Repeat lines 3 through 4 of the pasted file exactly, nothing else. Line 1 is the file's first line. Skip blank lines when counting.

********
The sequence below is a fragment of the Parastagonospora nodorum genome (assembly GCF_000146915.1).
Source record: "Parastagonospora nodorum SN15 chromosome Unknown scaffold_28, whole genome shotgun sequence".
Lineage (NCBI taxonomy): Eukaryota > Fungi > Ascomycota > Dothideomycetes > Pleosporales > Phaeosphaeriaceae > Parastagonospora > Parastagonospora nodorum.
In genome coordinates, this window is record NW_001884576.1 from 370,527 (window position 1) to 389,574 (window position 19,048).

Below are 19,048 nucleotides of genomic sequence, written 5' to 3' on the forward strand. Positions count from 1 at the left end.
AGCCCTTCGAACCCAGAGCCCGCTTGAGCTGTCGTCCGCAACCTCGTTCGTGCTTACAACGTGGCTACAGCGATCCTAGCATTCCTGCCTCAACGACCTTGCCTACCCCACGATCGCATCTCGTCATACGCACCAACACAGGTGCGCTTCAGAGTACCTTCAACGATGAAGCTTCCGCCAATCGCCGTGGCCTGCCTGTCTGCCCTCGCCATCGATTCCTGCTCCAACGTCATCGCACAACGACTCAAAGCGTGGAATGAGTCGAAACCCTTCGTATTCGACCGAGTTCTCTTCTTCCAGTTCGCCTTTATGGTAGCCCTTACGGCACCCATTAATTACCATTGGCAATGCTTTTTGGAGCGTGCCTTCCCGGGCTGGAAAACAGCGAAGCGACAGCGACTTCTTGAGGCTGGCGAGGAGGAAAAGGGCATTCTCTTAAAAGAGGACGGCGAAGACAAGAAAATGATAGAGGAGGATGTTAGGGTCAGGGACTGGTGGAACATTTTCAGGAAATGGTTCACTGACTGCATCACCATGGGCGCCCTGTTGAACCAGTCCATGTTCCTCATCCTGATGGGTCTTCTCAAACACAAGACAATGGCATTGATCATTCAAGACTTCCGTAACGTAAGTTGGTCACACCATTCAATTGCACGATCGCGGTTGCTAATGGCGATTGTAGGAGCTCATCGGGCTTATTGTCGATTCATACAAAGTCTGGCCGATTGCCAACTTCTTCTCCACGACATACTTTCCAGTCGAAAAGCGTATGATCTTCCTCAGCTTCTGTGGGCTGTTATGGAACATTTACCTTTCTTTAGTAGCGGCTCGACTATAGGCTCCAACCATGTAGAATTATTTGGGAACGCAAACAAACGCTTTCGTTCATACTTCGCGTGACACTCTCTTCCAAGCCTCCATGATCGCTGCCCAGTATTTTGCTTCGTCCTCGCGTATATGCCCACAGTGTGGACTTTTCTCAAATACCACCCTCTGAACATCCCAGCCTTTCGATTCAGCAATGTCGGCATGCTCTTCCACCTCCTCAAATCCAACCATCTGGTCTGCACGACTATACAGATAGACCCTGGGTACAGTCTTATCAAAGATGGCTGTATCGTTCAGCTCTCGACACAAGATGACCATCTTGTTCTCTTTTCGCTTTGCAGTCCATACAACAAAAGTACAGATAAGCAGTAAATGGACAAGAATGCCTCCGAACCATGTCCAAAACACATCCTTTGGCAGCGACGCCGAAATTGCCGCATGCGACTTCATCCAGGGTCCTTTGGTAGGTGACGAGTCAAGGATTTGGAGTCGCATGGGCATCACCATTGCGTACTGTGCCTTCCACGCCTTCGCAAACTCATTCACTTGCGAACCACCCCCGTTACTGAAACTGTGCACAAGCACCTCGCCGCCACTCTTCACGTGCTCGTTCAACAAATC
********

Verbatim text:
Lineage (NCBI taxonomy): Eukaryota > Fungi > Ascomycota > Dothideomycetes > Pleosporales > Phaeosphaeriaceae > Parastagonospora > Parastagonospora nodorum.
In genome coordinates, this window is record NW_001884576.1 from 370,527 (window position 1) to 389,574 (window position 19,048).